two coupling members each comprising a first receptacle at one end for securing to a reinforcing bar of a column of reinforced concrete, and an internally threaded second receptacle at the other end;
two cup-shaped connecting members each comprising an internally threaded inner surface;
two threaded bolts each threadedly secured to both the internally threaded inner surfaces of one of the connecting members and one of the internally threaded second receptacles to secure one of the coupling members to one of the connecting members; and
a flexible assembly comprising a cylindrical core formed of alloy, a plurality of steel first rings put on the core, a plurality of flexible second rings put on the core in an alternating fashion with respect to the first rings, a flexible sleeve put on the first and second rings to have both ends of the sleeve flush with both ends of the core, two cup-shaped cap members engaging each other to conceal the core, the first and second rings, and the sleeve, and two sets of a plurality of fasteners driven through the connecting members and the cup-shaped cap members into the first rings.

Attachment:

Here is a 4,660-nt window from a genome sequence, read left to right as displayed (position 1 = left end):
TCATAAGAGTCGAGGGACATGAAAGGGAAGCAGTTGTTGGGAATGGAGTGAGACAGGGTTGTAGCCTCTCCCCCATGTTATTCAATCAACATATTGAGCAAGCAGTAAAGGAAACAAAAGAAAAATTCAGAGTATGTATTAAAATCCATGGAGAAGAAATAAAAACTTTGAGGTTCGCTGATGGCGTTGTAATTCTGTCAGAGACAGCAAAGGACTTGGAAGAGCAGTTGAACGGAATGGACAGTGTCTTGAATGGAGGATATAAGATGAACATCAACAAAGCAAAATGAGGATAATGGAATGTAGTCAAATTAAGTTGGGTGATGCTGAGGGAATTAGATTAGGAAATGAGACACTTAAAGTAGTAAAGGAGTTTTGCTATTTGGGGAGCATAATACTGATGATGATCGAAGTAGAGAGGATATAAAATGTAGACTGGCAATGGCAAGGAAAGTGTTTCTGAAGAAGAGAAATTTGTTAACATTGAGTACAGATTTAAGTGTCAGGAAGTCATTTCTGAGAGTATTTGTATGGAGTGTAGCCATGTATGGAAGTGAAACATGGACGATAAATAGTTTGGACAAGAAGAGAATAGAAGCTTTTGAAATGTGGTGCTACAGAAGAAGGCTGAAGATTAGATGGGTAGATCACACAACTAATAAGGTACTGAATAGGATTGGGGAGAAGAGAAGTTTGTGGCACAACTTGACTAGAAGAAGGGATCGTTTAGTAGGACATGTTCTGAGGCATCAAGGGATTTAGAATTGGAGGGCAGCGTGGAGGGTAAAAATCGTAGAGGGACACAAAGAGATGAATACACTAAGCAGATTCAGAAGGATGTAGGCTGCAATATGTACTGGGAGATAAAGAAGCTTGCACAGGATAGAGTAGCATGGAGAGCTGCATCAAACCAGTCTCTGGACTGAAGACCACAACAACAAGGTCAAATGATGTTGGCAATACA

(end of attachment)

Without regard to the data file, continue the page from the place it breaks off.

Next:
2. A seismic coupler comprising:
two coupling members each comprising a first receptacle at one end for securing to a reinforcing bar of a beam of reinforced concrete, and an internally threaded second receptacle at the other end;